Results 1 to 21 of 21
  1. #1
    mtbr member
    Reputation:
    Join Date
    Mar 2014
    Posts
    6

    Overweight Newbie who is Overwhelmed

    Hi,

    I'm 6'2" and 335 pounds.

    I want to buy a bike and am completely overwhelmed as to where to start my research. There is type of bike; what type of fork, brakes, wheels, gears, etc. So many different components to consider - so where to start??

    I want to do bike paths, but also take it camping and so possibly do trails that are not paved. No jumping, no logs or rocks or anything.

    My first instinct is a mountain bike because they are built sturdier to take more abuse than a strictly road bike. I have a bad back and am 50 years old, so someone suggested a "comfort bike" which seems to make sense if it's a cross between the two. I feel like I would be better to have the wider tires for my size, is this correct?

    I know this is a total newbie question, but where are some good places to get an overall idea of what are absolute "must haves" for a heavy rider, versus what would be really nice if money were no object. Money is an object, and I really did not want to go over $1000. From what I keep reading, I get the idea not many people think it is possible to get a decent bike for under a grand.

    My local bike shop is suggesting the Specialized Expedition or Crossroads.

    Performance Bicycle has suggested:

    Fuji Absolute
    Schwinn Sierra
    GT Transeo
    Diamondback Trace

    Any comments on these particular models for my size?

    Thanks very much for any help!
    Last edited by seahunter543; 03-03-2014 at 11:25 PM.
    No bike yet. But I have a really cool Boston Scientific Spinal Cord Stimulator in my back!

  2. #2
    mtbr member
    Reputation: Nubster's Avatar
    Join Date
    May 2009
    Posts
    3,958
    You have three options IMO...mountain, road, or cross. If you think you'll do much time on the road and are sure you won't be hitting trails with lots of roots, rocks, logs, ect...a cross bike may be a great option. They can handle the road and dirt paths with ease. At 335# a road or cross bike will be just fine.

    As far as must haves...I'd look for a bike that has at least 32 spoke wheels in the back. 36 spokes even better, or be ready to buy a new wheel(s) to handle the weight. Width I don't think matters so much. I rode a road bike at 320 pounds that was 19mm...that's quite a bit narrower than most mountain bike rims.

    There's a good chance you'll need to change the saddle as well. Stock ones work sometimes but I think more often than not, they need replaced.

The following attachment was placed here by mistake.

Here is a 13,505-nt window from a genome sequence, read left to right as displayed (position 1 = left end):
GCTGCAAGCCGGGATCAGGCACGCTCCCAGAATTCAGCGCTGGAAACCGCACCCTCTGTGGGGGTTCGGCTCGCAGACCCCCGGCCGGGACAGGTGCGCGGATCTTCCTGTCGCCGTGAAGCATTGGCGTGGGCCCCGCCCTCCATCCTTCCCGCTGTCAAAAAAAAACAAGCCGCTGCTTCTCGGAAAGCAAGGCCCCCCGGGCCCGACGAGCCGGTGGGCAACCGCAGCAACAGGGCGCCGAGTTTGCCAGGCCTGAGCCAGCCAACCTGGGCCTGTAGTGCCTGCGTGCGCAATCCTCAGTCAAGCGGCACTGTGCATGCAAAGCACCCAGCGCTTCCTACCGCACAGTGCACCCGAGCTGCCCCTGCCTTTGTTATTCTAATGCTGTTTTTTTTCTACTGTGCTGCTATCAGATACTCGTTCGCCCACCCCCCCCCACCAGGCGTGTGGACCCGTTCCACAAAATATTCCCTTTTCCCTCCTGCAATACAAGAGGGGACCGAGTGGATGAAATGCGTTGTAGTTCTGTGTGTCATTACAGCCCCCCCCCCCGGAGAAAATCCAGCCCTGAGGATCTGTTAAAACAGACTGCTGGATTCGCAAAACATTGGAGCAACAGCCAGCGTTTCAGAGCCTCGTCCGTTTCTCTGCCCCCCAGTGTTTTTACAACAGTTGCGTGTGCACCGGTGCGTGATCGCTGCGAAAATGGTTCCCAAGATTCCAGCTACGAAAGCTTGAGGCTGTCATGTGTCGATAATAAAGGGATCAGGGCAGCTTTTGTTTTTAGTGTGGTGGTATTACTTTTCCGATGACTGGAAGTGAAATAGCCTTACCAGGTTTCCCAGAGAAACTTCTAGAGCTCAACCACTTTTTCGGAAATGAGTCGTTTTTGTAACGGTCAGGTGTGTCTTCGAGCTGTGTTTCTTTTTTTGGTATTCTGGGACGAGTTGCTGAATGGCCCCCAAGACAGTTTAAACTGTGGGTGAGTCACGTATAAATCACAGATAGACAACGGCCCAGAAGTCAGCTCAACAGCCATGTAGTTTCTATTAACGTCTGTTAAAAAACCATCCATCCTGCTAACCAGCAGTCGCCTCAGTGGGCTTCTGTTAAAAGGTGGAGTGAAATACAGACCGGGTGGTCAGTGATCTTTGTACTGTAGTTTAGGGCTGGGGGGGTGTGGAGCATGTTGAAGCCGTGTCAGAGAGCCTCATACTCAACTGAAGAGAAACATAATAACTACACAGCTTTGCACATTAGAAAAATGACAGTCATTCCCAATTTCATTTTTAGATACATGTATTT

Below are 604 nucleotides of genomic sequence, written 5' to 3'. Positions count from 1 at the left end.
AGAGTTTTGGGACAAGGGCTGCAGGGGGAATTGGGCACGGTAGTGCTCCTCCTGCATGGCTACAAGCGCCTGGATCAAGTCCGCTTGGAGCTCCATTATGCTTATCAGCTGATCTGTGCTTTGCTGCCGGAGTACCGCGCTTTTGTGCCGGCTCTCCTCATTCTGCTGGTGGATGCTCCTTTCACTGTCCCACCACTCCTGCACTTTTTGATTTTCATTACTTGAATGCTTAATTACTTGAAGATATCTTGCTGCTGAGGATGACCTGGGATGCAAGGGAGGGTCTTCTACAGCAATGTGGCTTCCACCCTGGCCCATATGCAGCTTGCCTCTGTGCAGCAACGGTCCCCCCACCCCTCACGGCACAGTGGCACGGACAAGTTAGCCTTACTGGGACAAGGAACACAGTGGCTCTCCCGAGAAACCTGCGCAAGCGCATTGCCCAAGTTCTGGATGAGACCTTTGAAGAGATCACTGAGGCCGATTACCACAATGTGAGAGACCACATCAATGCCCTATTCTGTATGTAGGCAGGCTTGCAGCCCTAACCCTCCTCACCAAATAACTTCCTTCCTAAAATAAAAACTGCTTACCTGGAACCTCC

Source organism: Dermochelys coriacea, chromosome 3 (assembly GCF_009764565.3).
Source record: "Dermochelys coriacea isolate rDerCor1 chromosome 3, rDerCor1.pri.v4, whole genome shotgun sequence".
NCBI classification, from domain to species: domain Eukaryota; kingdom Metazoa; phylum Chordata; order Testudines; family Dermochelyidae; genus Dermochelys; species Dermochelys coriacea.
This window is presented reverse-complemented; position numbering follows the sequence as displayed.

Otherwise, ride as many bikes as you can and go from there. Frames won't be an issue other than possibly a carbon frame but that won't matter because of your budget. $1000 can get you a solid bike. Used and you can get a really great bike that's a couple years old. Wheels and fork are the two areas that will give you problems on a cheaper bike. I'd look for something with either a rigid fork or an air shock if possible. The air fork will be a little harder to find on a bike under a grand but not impossible.

    Models...I rode a Specialized Rockhopper 29er at 320 pounds. Worked out great. I also rode a Specialized Allez road bike at the same weight down to 238 pounds. Again, no issues. I have a bad back as well and I never had a seconds problem. In fact, when riding my bikes, that's the time when my back hurts the least.

    You might consider used as well. I've been seeing a lot of road and cross bikes for sale pretty cheap. I've not been looking at mountain bikes because I'm pretty set with my current bike, but I'd imagine there's plenty of those out there as well. You may even be able to score a close out 2013 model if you check around. I know Cannondale has some available for dirt cheap.

  3. #3
    mtbr member
    Reputation:
    Join Date
    Mar 2014
    Posts
    6
    Thanks very much Nubster for the advice and taking so much time to reply!!

    Much appreciated!

  4. #4
    mtbr member
    Reputation:
    Join Date
    Oct 2012
    Posts
    617
    I'd recommend looking at an intro level 29er. 2.1" tires, suspension fork, decent quality for years of use and cost about $500-$600. Once you start riding, the weight will come off, and you'll start getting into mountain biking more.

  5. #5
    mtbr member
    Reputation: Bike Whisperer's Avatar
    Join Date
    Aug 2012
    Posts
    1,871
    I would recommend if you have an REI or other Marin dealer around to look at the Muirwoods. It is a multi-purpose 29er with a solid cro-mo steel frame and fork. It comes with a good base level component specification. The nice thing is the frame is a great base for a big rider and worthy of upgrades down the road. The rigid fork is better than the cheap POS suspension forks that come on sub $1000 bikes. The wheelset appears to be solid as well and the disc brakes will serve you well in all conditions. Best of all you can put full size 29er tires on it if you decide to ride off-road.